United States Secretary of State Mike Pompeo on Thursday said President Donald Trump’s visit to India highlighted the “value” of the relationship shared between the two countries. Trump visited three Indian cities – Ahmedabad, Agra, and New Delhi – during his trip on February 24 and February 25.
“President Donald Trump’s first official trip to India this week demonstrates the value the US places on the US-India partnership,” Pompeo tweeted. “Democratic traditions unite us, shared interests bond us, and under the President’s leadership our partnership has and will only grow stronger.”
Pompeo made the comment as he retweeted the White House’s post on Wednesday about the trip to India. “As we deepen our partnership with India, we remember that our two countries have always been united by shared traditions of democracy and constitutions that protect freedom, individual rights, and the rule of law,” the official account for the president’s office tweeted.
In a series of tweets, Acting Secretary of State for South and Central Asia Alice G Wells hailed Trump’s visit, and said “excellent progress” had been made in relation to the partnership between the two nations. “The president’s trip to India advanced shared goals and paved the way for further cooperation in key areas like energy, defense, people-to-people ties and Indo-Pacific coordination,” she tweeted. “As the president announced, we concluded over $3billion in defence sales to provide our finest military helicopters to Indian Armed Forces. We’re proud to be India’s premier defense partner. Together, we defend our sovereignty and protect a free and open Indo-Pacific region for both our peoples.”
Wells also announced that United States’ congressional representatives and parliamentarians will hold an “exchange visit” for the first time in April. “We’re working together to support human spaceflight and eager to welcome more Indian higher education students to the US,” she added.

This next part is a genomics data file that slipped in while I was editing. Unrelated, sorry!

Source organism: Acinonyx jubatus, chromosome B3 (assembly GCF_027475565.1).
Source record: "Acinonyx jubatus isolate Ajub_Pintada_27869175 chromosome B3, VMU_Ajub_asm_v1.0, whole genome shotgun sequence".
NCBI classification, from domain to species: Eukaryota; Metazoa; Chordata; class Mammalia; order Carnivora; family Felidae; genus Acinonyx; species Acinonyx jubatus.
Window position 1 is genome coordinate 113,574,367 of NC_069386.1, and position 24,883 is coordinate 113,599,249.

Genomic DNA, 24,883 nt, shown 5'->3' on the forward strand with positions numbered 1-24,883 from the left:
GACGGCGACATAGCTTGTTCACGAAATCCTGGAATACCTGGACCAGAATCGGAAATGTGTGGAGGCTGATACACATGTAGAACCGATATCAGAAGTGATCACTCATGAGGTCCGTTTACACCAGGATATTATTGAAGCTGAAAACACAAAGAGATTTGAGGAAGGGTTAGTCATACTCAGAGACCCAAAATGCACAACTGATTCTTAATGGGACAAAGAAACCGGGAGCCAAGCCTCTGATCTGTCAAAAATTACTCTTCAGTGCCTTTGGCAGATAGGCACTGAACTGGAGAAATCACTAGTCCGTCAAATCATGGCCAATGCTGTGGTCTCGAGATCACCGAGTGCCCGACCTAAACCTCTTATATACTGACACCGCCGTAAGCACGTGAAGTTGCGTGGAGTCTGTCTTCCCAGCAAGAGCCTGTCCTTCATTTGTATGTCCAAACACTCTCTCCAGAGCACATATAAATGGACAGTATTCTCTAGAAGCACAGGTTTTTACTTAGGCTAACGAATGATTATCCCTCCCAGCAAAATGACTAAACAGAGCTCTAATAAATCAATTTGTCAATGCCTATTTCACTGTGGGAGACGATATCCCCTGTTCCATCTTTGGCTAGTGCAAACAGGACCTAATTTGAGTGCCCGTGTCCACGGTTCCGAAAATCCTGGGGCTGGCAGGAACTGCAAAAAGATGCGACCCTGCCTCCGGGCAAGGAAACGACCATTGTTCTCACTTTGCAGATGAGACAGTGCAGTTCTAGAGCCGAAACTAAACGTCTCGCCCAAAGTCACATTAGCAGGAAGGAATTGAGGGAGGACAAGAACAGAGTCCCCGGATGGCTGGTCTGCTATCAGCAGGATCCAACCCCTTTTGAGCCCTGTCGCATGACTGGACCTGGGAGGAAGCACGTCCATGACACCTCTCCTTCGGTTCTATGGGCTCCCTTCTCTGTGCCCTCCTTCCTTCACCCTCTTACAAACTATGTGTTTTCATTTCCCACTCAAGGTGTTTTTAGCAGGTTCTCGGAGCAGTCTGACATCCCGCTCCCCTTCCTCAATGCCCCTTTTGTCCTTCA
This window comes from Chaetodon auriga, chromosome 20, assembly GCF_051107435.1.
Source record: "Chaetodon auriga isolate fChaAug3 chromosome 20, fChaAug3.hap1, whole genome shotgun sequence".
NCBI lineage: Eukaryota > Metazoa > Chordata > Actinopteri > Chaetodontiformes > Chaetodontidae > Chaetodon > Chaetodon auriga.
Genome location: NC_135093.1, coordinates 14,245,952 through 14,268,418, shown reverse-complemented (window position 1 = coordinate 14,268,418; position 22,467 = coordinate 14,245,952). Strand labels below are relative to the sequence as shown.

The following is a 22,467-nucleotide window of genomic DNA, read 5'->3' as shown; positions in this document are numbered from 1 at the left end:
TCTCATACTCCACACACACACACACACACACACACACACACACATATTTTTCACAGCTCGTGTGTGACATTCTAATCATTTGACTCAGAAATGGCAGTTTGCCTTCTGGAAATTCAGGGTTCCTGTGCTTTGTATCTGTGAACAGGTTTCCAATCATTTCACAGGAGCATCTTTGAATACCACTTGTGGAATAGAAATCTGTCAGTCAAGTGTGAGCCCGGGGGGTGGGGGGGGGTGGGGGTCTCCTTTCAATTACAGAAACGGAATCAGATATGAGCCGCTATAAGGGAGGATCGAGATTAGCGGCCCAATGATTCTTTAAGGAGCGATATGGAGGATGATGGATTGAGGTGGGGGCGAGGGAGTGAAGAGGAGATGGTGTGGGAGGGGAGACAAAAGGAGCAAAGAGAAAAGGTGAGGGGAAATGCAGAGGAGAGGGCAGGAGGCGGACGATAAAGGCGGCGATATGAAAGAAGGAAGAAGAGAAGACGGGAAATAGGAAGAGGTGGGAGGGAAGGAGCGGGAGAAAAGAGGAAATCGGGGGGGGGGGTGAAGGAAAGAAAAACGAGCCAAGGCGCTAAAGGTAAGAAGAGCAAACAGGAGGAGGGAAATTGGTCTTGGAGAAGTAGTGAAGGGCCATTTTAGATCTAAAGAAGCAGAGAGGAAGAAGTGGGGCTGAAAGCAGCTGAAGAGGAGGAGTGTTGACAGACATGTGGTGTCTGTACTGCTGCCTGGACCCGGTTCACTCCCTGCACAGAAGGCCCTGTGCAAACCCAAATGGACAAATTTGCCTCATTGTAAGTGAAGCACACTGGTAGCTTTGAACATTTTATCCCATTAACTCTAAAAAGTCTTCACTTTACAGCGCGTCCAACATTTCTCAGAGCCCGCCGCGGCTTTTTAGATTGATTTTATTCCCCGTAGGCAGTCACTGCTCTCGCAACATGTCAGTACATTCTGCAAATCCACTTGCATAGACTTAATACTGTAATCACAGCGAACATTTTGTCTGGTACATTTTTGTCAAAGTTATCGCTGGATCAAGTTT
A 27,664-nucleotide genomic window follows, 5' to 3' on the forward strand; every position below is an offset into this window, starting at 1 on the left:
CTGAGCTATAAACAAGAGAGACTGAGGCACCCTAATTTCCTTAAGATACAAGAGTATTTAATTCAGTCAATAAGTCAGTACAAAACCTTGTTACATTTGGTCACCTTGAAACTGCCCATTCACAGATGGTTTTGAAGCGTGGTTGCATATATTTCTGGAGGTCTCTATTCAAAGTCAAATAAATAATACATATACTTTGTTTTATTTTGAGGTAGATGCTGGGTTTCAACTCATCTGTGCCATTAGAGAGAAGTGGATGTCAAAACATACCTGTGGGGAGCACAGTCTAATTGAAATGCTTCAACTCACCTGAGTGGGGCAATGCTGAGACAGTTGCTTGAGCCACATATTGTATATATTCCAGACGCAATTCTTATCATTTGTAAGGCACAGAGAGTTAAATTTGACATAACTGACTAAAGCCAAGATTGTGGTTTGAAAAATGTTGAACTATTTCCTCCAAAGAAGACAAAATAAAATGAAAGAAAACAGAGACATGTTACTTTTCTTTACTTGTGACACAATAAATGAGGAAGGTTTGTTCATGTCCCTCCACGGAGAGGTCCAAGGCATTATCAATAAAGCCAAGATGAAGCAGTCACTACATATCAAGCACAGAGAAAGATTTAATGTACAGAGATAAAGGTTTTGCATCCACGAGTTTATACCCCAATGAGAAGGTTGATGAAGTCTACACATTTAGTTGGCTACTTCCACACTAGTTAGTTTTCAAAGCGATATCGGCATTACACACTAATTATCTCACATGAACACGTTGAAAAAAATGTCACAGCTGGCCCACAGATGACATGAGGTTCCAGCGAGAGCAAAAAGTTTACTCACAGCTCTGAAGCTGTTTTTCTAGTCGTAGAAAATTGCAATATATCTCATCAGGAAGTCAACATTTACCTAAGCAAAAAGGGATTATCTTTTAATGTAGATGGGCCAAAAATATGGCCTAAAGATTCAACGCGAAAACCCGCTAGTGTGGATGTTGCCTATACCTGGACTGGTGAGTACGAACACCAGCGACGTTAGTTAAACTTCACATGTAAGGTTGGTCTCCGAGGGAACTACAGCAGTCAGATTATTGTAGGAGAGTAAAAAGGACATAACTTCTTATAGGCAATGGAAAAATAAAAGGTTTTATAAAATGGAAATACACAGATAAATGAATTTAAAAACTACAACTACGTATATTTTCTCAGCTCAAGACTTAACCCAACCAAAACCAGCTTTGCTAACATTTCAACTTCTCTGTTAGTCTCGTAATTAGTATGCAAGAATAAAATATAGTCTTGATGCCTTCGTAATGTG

The US diplomat said that “great strides” were made to further the United States and India’s energy partnership, and pointed out that steps had been taken to develop India’s Strategic Petroleum Reserve and provide $600 million in US International Development Finance Corporation investment to develop solar and wind energy.”
Earlier on Thursday, Wells had also offered condolences for the loss of lives after mob violence in Delhi. At least 38 people were killed in North East Delhi with several attacks on Muslim homes. “Our hearts go out to the families of the deceased and injured in New Delhi,” she tweeted. “We echo PM Narendra Modi’s call for calm and normalcy and urge all parties to maintain peace, refrain from violence, and respect the right of peaceful assembly.”
Trump, who was in India as violence erupted in North East Delhi after supporters and those opposing the Citizenship Amendment Act clashed, said he had discussed religious freedom with Modi, but added that it was “up to India” to handle the ongoing violence in parts of Delhi. US presidential candidate Bernie Sanders criticised Trump for his comment on Thursday, saying it was a “failure of leadership on human rights”. On Wednesday, several lawmakers in the United States raised concerns over the violence.
The two leaders held bilateral discussions on Tuesday during which a potentially “big trade deal” was discussed. On Monday, at the “Namaste Trump” event in Ahmedabad’s Motera stadium, the US president had announced a defence deal worth $3-billion.